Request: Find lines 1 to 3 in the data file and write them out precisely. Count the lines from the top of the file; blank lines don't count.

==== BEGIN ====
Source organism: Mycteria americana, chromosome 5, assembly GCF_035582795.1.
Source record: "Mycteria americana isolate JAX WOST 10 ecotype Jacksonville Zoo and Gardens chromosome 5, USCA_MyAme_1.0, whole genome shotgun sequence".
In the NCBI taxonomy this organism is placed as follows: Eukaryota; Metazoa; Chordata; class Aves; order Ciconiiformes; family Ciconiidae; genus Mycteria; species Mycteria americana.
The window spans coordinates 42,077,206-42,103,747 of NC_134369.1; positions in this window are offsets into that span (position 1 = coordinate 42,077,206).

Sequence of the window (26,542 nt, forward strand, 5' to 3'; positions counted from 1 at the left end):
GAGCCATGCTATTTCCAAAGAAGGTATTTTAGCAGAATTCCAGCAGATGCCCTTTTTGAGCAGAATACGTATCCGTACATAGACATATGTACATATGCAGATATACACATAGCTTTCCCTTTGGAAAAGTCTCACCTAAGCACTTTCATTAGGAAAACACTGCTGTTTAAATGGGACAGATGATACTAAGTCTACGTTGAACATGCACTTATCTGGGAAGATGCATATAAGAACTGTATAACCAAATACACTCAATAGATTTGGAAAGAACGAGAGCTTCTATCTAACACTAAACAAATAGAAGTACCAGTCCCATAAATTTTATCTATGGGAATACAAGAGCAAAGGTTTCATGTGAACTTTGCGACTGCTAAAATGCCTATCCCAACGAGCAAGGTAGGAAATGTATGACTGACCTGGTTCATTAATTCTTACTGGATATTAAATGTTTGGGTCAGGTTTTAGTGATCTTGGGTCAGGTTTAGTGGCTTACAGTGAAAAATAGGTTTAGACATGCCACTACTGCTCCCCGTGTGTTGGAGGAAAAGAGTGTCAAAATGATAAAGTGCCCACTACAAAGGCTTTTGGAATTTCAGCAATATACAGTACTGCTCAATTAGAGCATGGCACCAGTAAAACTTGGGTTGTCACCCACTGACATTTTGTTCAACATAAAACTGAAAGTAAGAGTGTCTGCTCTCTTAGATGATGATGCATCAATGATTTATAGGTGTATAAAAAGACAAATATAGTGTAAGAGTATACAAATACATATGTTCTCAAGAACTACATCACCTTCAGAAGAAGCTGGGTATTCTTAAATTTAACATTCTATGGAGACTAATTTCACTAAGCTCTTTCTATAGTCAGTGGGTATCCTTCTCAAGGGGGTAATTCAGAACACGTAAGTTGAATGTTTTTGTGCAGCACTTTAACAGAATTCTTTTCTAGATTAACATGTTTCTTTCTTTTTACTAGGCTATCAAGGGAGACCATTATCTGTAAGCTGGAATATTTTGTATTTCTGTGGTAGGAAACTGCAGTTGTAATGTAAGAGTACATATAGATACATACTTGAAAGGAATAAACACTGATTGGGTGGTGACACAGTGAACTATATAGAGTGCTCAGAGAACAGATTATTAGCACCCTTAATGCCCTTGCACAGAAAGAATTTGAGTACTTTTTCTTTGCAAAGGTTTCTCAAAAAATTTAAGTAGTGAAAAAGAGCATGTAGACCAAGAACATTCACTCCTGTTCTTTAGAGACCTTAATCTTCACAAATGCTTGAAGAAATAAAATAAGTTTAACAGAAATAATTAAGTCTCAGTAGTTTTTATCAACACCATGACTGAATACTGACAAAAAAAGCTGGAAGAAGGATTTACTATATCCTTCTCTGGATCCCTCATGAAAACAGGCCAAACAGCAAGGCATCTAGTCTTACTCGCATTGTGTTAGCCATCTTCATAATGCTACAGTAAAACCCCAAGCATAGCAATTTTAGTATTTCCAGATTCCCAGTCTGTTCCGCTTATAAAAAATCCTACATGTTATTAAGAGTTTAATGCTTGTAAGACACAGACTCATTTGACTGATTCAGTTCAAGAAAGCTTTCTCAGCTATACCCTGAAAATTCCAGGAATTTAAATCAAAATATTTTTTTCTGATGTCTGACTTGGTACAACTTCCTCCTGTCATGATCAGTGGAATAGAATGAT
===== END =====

Source organism: Mycteria americana, chromosome 5, assembly GCF_035582795.1.
Source record: "Mycteria americana isolate JAX WOST 10 ecotype Jacksonville Zoo and Gardens chromosome 5, USCA_MyAme_1.0, whole genome shotgun sequence".
In the NCBI taxonomy this organism is placed as follows: Eukaryota; Metazoa; Chordata; class Aves; order Ciconiiformes; family Ciconiidae; genus Mycteria; species Mycteria americana.